Testosterone and Sharing: A Scientific Oxymoron
Long gone are the days of believing that increased testosterone levels only lead to hostility, competitiveness and aggressiveness. Scientists and economists in the Netherlands published a study this month that revealed that testosterone can actually increase generosity in the absence of competition.
Testosterone fosters a desire for social status, which often demands positive and peaceful social interactions. In the study, “Testosterone Promotes Reciprocity in the Absence of Competition,” printed this September in Psychological Science, researchers created an investing game in which behavior was affected by testosterone levels.
Lead researcher Maarten Boksem from the Rotterdam School of Management, said that testosterone does not necessarily cause aggressive behavior, but rather promotes behavior that has the greatest chance of placing one in the most desirable social standing, which includes a good reputation.
“We hypothesized that testosterone could perhaps lead to pro-social behavior if such behavior would be beneficial for maintaining or obtaining social status,” said Boksem. “Testosterone may mediate competitive and potentially antisocial behavior when social challenges or threats need to be confronted or handled.”
The study included 54 women, each given €20 — the equivalent of $27 — to either keep or invest in another participant, the trustee. The quantity invested would automatically triple, for a maximum of €60 if the investor gave all her money, and the trustee could choose how much to keep and how much to return to the investor. The hope of the investor was that the trustee would split the tripled sum equally.
Some volunteers received a testosterone injection, while others were given a placebo shot. The women took turns being the investor and the trustee.
Co-author Stefan Trautmann, who developed techniques used in the study, said that the investing game was inspired by studies in recent years that tap into people’s social preferences. The results elucidated the differing planes of trust and self-interest tied to testosterone levels.
“The first person can transfer money to a second person, which leads to a significant increase in the whole pie. The problem is that the first person becomes vulnerable to cheating by the second person, who may just rip her off, keeping the whole pie for herself,” said Trautmann. “Think of buying an expensive photo camera on eBay without having the security of PayPal payments.” Investor women given extra testosterone, as expected, gave less money to their recipients, supporting the notion that added testosterone leads to antisocial behavior.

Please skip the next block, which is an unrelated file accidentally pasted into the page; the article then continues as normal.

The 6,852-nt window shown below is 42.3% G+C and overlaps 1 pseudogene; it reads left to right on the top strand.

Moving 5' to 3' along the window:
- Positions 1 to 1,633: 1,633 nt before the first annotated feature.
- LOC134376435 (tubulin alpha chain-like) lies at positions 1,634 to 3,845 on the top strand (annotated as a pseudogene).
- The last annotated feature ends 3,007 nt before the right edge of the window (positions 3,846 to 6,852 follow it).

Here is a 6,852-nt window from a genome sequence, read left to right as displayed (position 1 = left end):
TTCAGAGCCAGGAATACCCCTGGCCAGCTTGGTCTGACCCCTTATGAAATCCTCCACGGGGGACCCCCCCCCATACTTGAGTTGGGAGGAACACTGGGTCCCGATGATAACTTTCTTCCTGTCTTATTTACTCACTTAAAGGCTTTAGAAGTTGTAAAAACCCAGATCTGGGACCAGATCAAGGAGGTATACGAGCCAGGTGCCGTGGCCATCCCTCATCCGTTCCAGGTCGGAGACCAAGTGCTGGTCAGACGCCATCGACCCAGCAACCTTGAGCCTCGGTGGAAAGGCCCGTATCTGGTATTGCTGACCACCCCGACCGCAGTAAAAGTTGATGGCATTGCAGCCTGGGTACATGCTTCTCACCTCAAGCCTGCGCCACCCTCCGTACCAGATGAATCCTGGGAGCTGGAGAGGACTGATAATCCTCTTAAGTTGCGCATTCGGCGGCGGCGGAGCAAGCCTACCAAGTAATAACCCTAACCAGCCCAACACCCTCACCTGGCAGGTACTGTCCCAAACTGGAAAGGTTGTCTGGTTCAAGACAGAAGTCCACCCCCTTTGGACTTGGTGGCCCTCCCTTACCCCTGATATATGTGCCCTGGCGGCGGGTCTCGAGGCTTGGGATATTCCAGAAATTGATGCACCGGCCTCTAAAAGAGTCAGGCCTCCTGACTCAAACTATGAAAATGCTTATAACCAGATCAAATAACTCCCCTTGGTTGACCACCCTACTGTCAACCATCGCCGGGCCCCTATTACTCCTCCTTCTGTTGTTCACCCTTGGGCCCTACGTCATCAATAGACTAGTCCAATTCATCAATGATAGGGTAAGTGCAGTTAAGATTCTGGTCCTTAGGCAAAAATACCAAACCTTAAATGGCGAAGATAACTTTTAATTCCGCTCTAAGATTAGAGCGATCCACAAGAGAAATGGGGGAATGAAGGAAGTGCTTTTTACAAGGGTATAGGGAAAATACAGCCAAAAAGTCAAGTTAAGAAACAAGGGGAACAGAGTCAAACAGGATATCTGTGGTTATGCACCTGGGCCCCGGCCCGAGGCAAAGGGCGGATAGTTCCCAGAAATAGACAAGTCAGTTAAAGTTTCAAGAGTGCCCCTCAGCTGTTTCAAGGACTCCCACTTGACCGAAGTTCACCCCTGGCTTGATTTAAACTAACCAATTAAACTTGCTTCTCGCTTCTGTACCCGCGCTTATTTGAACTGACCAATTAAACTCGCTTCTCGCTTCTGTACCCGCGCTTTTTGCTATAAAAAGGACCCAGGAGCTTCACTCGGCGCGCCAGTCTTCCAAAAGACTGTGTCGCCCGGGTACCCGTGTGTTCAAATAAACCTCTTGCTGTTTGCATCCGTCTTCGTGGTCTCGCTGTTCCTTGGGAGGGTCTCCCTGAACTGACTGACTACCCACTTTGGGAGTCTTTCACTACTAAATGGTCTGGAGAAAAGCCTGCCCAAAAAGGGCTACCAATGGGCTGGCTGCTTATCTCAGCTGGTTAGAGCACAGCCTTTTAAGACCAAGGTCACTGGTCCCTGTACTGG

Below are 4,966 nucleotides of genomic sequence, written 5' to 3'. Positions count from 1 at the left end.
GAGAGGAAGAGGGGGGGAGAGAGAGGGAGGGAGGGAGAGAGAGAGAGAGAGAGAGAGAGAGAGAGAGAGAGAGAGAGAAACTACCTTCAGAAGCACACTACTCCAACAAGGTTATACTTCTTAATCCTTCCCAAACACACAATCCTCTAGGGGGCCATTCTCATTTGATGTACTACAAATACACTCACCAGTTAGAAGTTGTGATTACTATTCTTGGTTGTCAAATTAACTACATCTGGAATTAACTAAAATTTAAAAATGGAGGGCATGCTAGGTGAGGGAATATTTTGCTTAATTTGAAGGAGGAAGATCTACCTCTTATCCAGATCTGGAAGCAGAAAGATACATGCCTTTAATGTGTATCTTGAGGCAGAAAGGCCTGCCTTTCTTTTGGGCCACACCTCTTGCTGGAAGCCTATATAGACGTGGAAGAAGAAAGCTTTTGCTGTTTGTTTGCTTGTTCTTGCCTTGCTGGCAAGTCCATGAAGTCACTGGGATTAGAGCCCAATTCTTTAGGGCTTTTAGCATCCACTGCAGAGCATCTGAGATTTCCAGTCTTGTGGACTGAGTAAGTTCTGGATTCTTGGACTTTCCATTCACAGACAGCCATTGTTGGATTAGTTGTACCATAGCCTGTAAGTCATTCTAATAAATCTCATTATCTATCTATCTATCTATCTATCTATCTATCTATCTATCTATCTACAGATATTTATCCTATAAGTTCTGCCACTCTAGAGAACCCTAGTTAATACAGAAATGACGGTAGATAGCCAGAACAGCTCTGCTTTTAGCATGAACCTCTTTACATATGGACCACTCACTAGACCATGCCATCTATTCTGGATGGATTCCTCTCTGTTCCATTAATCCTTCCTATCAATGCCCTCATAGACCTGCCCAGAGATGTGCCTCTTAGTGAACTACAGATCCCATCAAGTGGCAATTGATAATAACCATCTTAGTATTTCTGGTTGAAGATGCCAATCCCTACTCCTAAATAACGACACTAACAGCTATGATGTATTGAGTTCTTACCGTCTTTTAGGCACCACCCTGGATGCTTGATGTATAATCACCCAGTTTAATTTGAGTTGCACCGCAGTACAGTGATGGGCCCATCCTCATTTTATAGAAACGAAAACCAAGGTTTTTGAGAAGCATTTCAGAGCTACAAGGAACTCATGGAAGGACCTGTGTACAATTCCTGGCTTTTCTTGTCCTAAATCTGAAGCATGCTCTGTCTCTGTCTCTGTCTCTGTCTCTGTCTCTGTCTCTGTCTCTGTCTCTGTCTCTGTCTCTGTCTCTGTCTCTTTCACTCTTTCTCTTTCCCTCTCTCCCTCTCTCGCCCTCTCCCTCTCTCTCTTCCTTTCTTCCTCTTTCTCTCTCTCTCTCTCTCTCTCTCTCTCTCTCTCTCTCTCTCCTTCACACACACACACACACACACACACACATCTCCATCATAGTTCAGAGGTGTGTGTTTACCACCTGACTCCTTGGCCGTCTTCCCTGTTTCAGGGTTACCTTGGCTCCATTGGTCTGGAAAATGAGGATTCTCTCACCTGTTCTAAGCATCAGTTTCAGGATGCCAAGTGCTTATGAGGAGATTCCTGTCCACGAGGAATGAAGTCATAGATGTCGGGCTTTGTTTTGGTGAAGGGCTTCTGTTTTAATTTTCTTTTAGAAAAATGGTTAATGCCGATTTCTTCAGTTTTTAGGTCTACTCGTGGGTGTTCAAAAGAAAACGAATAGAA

Trustee women injected with testosterone, however, returned more money to their investors than those who did not receive a testosterone shot, revealing the nuanced effects of testosterone. The game illustrated the contrasting effects of testosterone: as both a catalyst for aggression and competitiveness, and as a vehicle for benevolence.
Boksem said that aggressive behavior was expected in the investors, and though the pro-social behavior in the trustees was surprising, it supported the team’s hypothesis that testosterone is more complex than originally thought.
“We doubted that this drive would automatically result in aggressive and anti-social behaviors,” said Boksem in an Association for Psychological Science press release from September 30.
Trautmann acknowledged that, although Boksem’s study contributes to a broader understanding of how testosterone functions in the body, the experiment included only females.
“Now, one set of important questions is what influences the ability to cooperate in this way, [such as] situational factors [and] individual factors,” Trautmann said. “Are women more cooperative than men? Obviously often both are relevant. Studying testosterone and cooperation, we learn something about the role of testosterone- interesting to biologists — and something about cooperation — interesting to economists and psychologists.”